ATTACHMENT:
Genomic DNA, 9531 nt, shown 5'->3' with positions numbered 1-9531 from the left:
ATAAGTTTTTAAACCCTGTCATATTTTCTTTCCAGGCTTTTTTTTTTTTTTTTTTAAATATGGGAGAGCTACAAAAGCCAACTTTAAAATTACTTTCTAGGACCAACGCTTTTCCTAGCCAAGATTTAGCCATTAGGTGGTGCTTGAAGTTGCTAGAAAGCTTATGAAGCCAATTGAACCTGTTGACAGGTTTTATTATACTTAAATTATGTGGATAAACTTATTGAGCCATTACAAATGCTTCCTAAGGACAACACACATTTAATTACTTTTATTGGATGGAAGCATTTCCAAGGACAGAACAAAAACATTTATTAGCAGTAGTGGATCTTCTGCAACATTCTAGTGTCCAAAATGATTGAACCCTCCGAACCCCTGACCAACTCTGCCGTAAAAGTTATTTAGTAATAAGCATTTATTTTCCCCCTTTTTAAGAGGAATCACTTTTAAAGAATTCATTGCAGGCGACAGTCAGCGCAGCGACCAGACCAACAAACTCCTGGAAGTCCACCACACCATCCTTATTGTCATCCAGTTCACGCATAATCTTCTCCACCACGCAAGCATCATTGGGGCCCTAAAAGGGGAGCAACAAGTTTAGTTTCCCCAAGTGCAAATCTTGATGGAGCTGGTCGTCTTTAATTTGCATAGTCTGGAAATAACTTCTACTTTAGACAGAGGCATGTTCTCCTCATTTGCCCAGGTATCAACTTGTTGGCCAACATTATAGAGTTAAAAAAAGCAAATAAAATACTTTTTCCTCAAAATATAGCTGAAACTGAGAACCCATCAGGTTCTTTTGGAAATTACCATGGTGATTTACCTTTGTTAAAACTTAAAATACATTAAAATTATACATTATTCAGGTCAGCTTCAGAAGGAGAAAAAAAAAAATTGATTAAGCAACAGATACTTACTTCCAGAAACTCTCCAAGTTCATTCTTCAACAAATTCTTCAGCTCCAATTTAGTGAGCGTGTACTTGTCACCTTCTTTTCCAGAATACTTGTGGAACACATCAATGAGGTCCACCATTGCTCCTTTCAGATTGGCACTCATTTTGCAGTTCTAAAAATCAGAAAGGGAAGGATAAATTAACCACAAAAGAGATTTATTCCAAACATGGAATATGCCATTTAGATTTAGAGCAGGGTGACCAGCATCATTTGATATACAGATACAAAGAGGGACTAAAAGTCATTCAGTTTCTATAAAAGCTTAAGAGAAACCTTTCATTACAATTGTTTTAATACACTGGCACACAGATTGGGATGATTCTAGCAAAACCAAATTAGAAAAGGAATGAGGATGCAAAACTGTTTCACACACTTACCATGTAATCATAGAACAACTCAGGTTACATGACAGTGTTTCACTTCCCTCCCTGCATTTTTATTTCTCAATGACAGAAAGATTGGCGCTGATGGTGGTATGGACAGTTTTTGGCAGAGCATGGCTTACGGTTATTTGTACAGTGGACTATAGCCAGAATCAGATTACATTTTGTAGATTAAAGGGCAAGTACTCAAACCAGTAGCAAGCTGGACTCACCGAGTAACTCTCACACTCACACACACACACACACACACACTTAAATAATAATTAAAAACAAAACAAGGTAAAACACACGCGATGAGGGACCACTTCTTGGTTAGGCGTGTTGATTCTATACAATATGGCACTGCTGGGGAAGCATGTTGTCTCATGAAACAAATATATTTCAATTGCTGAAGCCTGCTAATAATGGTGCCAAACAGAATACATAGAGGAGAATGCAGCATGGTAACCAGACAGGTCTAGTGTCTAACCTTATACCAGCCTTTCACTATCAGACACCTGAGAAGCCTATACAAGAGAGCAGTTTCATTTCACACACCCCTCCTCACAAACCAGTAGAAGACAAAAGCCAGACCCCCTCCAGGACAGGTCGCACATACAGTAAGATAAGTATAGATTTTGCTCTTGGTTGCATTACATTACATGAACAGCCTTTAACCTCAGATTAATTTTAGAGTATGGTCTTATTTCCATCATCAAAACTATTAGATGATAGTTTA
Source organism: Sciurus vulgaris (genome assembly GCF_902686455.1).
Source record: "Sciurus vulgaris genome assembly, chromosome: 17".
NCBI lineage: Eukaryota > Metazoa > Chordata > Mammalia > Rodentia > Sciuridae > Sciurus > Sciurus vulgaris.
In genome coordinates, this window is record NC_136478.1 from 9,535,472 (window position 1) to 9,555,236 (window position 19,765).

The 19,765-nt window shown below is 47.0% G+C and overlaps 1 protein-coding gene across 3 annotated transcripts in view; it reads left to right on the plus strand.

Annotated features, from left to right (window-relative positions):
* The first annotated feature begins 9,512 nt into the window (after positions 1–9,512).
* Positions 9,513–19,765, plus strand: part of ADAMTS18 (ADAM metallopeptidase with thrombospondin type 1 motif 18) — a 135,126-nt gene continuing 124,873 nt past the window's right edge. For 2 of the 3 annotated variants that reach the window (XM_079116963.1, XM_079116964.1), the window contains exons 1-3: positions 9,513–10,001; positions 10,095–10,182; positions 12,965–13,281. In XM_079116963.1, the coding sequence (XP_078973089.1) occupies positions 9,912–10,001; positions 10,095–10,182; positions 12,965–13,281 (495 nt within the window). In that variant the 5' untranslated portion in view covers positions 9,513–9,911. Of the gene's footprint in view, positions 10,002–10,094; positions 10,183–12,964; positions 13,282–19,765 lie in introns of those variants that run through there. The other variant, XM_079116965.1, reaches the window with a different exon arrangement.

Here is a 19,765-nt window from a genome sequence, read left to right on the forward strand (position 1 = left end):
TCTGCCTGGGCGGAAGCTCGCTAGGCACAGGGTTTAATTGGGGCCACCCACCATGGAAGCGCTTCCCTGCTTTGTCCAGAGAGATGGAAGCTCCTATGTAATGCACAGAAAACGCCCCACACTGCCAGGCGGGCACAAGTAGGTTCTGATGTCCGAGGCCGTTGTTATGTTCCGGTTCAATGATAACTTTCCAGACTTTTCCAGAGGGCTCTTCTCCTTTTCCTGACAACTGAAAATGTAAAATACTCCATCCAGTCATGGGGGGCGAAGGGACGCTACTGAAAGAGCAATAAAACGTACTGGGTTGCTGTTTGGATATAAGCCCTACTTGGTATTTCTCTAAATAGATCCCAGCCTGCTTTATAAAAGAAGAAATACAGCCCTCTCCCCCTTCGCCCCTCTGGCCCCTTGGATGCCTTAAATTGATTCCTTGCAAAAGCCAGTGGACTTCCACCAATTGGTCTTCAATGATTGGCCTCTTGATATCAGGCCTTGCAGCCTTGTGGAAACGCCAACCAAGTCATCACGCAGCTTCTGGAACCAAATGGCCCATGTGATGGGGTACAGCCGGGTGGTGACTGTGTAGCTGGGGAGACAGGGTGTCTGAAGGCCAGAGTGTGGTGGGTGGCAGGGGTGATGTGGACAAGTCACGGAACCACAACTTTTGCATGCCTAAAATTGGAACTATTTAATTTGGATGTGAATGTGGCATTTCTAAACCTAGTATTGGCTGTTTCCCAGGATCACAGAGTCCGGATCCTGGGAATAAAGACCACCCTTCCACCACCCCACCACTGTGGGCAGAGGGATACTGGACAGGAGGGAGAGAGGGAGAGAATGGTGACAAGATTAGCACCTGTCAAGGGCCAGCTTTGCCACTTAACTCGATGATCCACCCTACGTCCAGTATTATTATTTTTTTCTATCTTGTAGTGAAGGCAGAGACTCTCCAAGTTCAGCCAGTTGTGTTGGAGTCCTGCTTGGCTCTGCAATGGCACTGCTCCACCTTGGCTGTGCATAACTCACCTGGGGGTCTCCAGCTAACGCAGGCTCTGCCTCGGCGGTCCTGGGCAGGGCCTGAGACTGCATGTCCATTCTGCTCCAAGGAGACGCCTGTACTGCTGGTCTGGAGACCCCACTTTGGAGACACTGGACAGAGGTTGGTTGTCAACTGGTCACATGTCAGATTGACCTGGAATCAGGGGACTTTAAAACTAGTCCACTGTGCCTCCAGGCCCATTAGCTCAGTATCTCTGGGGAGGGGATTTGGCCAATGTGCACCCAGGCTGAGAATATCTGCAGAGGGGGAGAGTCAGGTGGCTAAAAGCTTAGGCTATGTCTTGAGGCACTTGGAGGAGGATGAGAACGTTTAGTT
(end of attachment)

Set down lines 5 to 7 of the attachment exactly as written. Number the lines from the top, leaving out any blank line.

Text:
NCBI lineage: Eukaryota > Metazoa > Chordata > Mammalia > Rodentia > Sciuridae > Sciurus > Sciurus vulgaris.
In genome coordinates, this window is record NC_136478.1 from 9,535,472 (window position 1) to 9,555,236 (window position 19,765).

The 19,765-nt window shown below is 47.0% G+C and overlaps 1 protein-coding gene across 3 annotated transcripts in view; it reads left to right on the plus strand.